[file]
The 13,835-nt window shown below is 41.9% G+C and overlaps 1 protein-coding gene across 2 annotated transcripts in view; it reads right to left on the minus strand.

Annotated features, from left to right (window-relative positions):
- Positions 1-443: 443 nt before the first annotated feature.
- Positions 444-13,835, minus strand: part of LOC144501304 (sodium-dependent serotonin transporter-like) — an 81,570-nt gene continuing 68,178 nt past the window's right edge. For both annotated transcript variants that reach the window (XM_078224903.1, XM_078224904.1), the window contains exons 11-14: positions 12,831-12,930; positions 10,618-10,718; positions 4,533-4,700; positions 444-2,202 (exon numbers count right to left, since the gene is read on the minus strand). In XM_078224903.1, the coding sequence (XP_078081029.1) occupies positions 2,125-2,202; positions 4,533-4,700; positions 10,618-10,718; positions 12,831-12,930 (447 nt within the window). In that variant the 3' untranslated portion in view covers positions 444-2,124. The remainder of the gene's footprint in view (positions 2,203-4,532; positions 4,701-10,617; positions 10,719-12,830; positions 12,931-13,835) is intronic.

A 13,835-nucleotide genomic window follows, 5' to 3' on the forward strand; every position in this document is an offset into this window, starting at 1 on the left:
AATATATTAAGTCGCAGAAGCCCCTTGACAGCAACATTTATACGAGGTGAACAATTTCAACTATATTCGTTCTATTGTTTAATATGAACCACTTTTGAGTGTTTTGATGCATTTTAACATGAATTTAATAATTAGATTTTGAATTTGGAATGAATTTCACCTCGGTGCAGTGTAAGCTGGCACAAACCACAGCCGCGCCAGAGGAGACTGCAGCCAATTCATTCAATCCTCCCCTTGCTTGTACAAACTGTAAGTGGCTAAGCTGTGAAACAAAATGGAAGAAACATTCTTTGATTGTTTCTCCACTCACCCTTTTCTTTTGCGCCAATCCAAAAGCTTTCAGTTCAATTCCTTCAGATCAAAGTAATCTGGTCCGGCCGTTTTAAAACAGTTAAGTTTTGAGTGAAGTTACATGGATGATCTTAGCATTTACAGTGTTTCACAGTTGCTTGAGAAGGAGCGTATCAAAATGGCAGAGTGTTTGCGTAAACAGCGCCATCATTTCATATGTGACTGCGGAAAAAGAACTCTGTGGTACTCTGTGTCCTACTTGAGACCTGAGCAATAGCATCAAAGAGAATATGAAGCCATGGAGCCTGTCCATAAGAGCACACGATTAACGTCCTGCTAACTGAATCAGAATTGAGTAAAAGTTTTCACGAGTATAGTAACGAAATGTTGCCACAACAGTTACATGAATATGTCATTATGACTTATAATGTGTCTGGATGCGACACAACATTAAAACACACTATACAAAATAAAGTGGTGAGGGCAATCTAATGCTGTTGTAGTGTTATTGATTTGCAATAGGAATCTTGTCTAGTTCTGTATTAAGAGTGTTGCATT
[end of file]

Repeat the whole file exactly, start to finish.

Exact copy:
The 13,835-nt window shown below is 41.9% G+C and overlaps 1 protein-coding gene across 2 annotated transcripts in view; it reads right to left on the minus strand.

Annotated features, from left to right (window-relative positions):
- Positions 1-443: 443 nt before the first annotated feature.
- Positions 444-13,835, minus strand: part of LOC144501304 (sodium-dependent serotonin transporter-like) — an 81,570-nt gene continuing 68,178 nt past the window's right edge. For both annotated transcript variants that reach the window (XM_078224903.1, XM_078224904.1), the window contains exons 11-14: positions 12,831-12,930; positions 10,618-10,718; positions 4,533-4,700; positions 444-2,202 (exon numbers count right to left, since the gene is read on the minus strand). In XM_078224903.1, the coding sequence (XP_078081029.1) occupies positions 2,125-2,202; positions 4,533-4,700; positions 10,618-10,718; positions 12,831-12,930 (447 nt within the window). In that variant the 3' untranslated portion in view covers positions 444-2,124. The remainder of the gene's footprint in view (positions 2,203-4,532; positions 4,701-10,617; positions 10,719-12,830; positions 12,931-13,835) is intronic.

A 13,835-nucleotide genomic window follows, 5' to 3' on the forward strand; every position in this document is an offset into this window, starting at 1 on the left:
AATATATTAAGTCGCAGAAGCCCCTTGACAGCAACATTTATACGAGGTGAACAATTTCAACTATATTCGTTCTATTGTTTAATATGAACCACTTTTGAGTGTTTTGATGCATTTTAACATGAATTTAATAATTAGATTTTGAATTTGGAATGAATTTCACCTCGGTGCAGTGTAAGCTGGCACAAACCACAGCCGCGCCAGAGGAGACTGCAGCCAATTCATTCAATCCTCCCCTTGCTTGTACAAACTGTAAGTGGCTAAGCTGTGAAACAAAATGGAAGAAACATTCTTTGATTGTTTCTCCACTCACCCTTTTCTTTTGCGCCAATCCAAAAGCTTTCAGTTCAATTCCTTCAGATCAAAGTAATCTGGTCCGGCCGTTTTAAAACAGTTAAGTTTTGAGTGAAGTTACATGGATGATCTTAGCATTTACAGTGTTTCACAGTTGCTTGAGAAGGAGCGTATCAAAATGGCAGAGTGTTTGCGTAAACAGCGCCATCATTTCATATGTGACTGCGGAAAAAGAACTCTGTGGTACTCTGTGTCCTACTTGAGACCTGAGCAATAGCATCAAAGAGAATATGAAGCCATGGAGCCTGTCCATAAGAGCACACGATTAACGTCCTGCTAACTGAATCAGAATTGAGTAAAAGTTTTCACGAGTATAGTAACGAAATGTTGCCACAACAGTTACATGAATATGTCATTATGACTTATAATGTGTCTGGATGCGACACAACATTAAAACACACTATACAAAATAAAGTGGTGAGGGCAATCTAATGCTGTTGTAGTGTTATTGATTTGCAATAGGAATCTTGTCTAGTTCTGTATTAAGAGTGTTGCATT